Electricity generation with wind
In 2019, wind turbines in the United States were the source of about 7% of total U.S. utility-scale electricity generation. While 42% of total US energy came from from renewable energy sources.
The amount of electricity generated from wind has grown significantly since 2000. Electricity generation from wind in the United States increased from about 6 billion kilowatt-hours (kWh) in 2000 to about 275 billion kWh in 2018.
New technologies have decreased the cost of producing electricity from wind, and growth in wind power has been encouraged by government and industry incentives.
There are three basic types of wind turbines:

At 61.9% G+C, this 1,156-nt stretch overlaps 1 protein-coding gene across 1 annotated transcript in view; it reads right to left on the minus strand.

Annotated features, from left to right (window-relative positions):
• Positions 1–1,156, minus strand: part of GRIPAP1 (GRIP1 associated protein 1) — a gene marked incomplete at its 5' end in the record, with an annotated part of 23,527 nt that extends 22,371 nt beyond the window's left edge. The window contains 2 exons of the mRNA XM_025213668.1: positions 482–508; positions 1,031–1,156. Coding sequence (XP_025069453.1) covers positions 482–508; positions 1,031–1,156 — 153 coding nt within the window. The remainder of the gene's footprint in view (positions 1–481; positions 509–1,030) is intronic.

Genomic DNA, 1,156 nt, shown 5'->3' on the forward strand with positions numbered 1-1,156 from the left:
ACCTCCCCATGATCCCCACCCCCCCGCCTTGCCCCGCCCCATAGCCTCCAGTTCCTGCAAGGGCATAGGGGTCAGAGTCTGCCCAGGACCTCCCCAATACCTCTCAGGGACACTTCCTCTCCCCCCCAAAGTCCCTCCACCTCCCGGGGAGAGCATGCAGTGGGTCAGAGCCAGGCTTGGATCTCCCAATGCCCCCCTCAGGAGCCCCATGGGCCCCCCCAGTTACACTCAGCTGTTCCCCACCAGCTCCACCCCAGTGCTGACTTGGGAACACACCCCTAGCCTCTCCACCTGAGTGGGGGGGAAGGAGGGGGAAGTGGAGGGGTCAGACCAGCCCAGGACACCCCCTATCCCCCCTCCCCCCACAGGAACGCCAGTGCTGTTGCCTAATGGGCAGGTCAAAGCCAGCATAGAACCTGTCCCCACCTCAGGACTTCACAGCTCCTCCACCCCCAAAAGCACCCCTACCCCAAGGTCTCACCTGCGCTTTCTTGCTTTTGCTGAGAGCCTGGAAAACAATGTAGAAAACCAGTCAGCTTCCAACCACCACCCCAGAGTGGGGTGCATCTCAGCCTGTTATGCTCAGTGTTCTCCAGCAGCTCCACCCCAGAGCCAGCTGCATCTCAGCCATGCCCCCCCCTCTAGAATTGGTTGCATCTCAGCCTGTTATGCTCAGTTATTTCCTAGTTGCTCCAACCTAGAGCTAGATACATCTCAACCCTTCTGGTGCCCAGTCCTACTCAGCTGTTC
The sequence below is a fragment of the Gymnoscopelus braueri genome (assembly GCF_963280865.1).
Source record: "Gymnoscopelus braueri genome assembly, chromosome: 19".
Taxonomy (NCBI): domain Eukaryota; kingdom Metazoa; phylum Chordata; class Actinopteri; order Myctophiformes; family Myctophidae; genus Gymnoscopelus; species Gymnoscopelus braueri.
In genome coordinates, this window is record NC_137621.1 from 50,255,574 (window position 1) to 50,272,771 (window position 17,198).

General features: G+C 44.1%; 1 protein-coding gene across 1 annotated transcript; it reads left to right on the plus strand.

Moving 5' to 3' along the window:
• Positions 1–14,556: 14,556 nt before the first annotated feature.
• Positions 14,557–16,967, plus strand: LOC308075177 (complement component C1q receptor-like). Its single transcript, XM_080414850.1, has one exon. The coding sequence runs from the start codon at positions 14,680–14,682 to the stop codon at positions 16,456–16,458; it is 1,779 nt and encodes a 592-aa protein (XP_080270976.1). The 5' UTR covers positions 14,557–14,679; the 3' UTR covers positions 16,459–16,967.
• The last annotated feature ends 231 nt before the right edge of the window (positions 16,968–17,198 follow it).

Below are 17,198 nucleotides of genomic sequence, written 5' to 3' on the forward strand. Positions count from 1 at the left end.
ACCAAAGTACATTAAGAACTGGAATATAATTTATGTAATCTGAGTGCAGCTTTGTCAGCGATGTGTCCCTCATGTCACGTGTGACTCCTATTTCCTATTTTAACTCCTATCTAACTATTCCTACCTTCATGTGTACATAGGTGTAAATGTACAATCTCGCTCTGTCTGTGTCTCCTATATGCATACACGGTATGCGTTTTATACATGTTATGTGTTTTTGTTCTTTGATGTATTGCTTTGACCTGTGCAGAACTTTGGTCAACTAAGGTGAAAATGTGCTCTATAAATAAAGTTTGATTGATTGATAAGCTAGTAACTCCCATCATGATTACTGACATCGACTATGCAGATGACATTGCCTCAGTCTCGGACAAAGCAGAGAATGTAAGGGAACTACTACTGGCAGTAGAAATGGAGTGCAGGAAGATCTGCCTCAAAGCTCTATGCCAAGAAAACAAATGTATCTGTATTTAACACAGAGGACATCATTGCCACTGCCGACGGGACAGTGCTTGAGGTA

The size of wind turbines varies widely. The length of the blades is the biggest factor in determining the amount of electricity a wind turbine can generate. Small wind turbines that can power a single home may have an electricity generating capacity of 10 kilowatts (kW). The largest wind turbines in operation have electricity generating capacities of up to 10,000 kW, and larger turbines are in development. Large turbines are often grouped together to create wind power plants, or wind farms, that provide power to electricity grids.
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